Test and Trace urged to 'wean itself off' thousands of private consultants

Hackney South and Shoreditch MP Meg Hillier. Picture: Stefano Cagnoni

Hackney South and Shoreditch MP Meg Hillier - Credit: Stefano Cagnoni

There is “no clear evidence” the £22 billion Test and Trace scheme contributed to a reduction in coronavirus infection levels, a cross-party group of MPs has said.

Hackney South and Shoreditch MP Meg Hillier, chair of the Commons Public Accounts Committee (PAC) behind a critical report, urged the government to justify the “staggering investment of taxpayers’ money”.

The MPs said ministers had justified the vast expenditure on preventing a second national lockdown but, questioning the programme’s effectiveness, noted England is currently living under its third.

They also urged the scheme led by Tory peer Dido Harding to “wean itself off” reliance on thousands of “expensive” consultants and temporary staff, with some receiving £6,624 per day.

Ms Hillier said: "The £23 billion Test and Trace has cost us so far is about the annual budget of the Department for Transport. Test and Trace still continues to pay for consultants at £1,000 a day.

"Yet despite the unimaginable resources thrown at this project, Test and Trace cannot point to a measurable difference to the progress of the pandemic, and the promise on which this huge expense was justified - avoiding another lockdown – has been broken, twice.

"DHSC (Department of Health and Social Care) and NHS T&T must rapidly turn around these fortunes and begin to demonstrate the worth and value of this staggering investment of taxpayers' money."

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During Prime Minister’s Questions, Boris Johnson backed the programme, telling MPs: “It’s thanks to NHS Test and Trace that we’re able to send kids back to school and begin cautiously and irreversibly to reopen our economy and restart our lives.”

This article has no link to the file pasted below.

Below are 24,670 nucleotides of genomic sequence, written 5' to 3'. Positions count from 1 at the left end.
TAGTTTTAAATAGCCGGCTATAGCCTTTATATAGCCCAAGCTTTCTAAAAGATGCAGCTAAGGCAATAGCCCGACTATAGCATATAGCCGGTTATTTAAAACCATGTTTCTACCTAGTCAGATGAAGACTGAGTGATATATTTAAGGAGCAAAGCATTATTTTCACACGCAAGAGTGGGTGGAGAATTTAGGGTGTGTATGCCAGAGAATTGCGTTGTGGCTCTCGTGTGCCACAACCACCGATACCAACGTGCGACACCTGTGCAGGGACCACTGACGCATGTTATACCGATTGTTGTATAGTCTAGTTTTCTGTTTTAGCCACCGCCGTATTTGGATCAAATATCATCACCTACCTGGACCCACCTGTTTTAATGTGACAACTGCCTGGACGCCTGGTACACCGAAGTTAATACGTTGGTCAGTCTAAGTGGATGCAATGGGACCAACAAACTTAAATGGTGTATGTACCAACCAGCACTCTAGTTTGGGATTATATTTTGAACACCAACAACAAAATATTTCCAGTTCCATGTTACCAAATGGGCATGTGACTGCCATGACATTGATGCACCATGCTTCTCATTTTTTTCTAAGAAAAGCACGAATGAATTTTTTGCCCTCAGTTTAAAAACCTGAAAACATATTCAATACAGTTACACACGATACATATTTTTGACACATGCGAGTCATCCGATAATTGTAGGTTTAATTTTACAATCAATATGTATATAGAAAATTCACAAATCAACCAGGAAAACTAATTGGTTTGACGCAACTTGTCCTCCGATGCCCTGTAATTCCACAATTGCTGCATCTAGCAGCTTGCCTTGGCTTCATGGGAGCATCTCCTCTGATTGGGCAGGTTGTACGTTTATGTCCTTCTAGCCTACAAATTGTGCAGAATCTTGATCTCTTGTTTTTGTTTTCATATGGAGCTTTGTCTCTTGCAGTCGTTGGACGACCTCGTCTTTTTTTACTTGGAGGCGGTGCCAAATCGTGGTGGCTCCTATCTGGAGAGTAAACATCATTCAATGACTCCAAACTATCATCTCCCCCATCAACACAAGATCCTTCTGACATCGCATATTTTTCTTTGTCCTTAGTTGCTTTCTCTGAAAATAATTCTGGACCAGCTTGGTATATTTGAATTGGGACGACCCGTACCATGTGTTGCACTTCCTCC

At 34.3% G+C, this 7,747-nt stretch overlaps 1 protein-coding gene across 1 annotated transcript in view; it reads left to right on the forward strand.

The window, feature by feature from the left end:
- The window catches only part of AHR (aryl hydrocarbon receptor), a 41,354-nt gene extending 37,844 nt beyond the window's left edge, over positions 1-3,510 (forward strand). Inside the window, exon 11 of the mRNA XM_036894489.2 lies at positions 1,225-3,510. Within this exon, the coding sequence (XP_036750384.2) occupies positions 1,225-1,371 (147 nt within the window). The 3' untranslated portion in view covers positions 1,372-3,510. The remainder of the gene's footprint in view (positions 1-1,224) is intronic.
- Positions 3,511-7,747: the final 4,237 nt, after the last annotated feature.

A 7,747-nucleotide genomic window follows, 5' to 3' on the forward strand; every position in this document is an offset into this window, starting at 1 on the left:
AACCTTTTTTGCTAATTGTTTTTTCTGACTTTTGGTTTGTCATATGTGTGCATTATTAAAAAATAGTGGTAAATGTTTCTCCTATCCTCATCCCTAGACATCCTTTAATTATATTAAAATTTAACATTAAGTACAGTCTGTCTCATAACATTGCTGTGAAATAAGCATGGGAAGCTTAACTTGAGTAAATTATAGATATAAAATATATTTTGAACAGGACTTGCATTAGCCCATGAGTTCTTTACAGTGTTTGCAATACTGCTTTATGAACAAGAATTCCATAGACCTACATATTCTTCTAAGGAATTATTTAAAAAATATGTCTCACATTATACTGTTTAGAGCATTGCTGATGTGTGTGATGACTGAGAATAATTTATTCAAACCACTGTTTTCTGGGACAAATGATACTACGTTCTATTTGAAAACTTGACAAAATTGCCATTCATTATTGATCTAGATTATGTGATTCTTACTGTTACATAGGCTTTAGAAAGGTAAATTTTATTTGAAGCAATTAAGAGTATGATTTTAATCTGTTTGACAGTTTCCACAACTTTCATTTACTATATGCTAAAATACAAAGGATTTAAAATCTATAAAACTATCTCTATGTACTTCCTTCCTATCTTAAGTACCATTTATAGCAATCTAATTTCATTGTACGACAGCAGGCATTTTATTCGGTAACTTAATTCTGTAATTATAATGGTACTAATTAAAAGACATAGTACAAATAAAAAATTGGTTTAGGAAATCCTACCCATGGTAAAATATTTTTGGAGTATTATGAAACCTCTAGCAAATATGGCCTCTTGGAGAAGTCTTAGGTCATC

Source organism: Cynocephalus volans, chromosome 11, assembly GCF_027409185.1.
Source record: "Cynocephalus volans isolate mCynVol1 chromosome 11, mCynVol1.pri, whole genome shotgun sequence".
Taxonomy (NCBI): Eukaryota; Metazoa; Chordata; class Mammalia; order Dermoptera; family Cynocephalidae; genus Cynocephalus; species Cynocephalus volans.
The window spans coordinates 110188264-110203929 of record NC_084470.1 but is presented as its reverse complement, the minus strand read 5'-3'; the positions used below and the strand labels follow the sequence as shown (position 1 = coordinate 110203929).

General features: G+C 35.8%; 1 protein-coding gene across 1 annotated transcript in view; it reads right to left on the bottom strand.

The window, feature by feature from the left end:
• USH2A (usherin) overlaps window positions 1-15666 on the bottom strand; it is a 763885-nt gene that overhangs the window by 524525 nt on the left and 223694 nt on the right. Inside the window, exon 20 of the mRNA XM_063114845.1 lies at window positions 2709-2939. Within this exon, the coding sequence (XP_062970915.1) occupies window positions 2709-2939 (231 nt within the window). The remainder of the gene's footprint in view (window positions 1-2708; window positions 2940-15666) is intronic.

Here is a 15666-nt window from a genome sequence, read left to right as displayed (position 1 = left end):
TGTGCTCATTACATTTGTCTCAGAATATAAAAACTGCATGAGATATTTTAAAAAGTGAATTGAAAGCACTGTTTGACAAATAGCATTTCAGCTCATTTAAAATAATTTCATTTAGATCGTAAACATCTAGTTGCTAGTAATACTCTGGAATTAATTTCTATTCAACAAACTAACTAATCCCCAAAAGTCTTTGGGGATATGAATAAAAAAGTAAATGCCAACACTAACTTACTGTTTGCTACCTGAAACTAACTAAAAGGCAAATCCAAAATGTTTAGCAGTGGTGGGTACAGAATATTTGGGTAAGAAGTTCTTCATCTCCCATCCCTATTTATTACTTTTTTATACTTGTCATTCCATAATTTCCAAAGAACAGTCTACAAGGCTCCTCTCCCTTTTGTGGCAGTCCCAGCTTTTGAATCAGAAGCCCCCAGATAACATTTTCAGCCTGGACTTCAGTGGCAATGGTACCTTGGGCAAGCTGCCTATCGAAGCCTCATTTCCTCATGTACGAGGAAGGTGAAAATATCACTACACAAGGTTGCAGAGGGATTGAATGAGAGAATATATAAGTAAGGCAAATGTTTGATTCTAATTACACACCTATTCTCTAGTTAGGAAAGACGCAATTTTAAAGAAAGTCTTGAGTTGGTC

Health Secretary Matt Hancock told the BBC: “The team have built this testing capacity from nothing a year ago and so they’ve done an amazing job and I’m incredibly grateful to them.”

The PAC said the programme does publish a significant amount of weekly data, including some that shows full compliance with the self-isolation rules relied upon by the scheme can be low.

But it criticised the data for failing to show the speed of the process from “cough to contact” and therefore not allowing the public to judge the “overall effectiveness of the programme”.

The MPs also criticised the scheme for struggling to consistently match supply and demand for the service, and therefore “resulting in either sub-standard performance or surplus capacity”.

The report said the scheme admitted in February that it still employs around 2,500 consultants at an estimated daily rate of around £1,100, with the best paid consultancy staff on £6,624.

“It is concerning that the DHSC is still paying such amounts – which it considers to be ‘very competitive rates’ to so many consultants,” the report said.

After England’s chief medical officer Professor Chris Whitty warned of another “surge” in the virus later in the year, the PAC called for ministers to set out how the scheme will “cost-effectively maintain a degree of readiness”.

Chancellor Rishi Sunak’s Budget last week included an additional £15 billion for Test and Trace, taking the total bill to more than £37 billion over two years.

Trades Union Congress general secretary Frances O’Grady said the government’s refusal to increase statutory sick pay had “massively undermined Test and Trace”.

Royal College of Nursing general secretary Dame Donna Kinnair said nurses “will be furious to hear of the millions of pounds being spent on private sector consultants”.

The government said a further 231 people had died within 28 days of testing positive with the virus as of March 9, while there were a further 5,766 lab-confirmed cases in the UK.

Data up to March 8 shows of the 23,773,959 jabs given in the UK so far, 22,592,528 were first doses – a rise of 215,273 on the previous day.

Interim executive chair of the national institute for health protection, Baroness Dido Harding, said Test and Trace is making a "real impact in breaking chains of transmission”: "Protecting communities and saving lives is always our first priority and every pound spent is contributing towards our efforts to keep people safe - with 80 per cent of NHS Test and Trace’s budget spent on buying and carrying out coronavirus tests."

She said Test and Trace has now carried out over 83 million coronavirus tests - "more than any other comparable European country" - and claimed the scheme has successfully reached 93.6pc of the contacts of positive cases.

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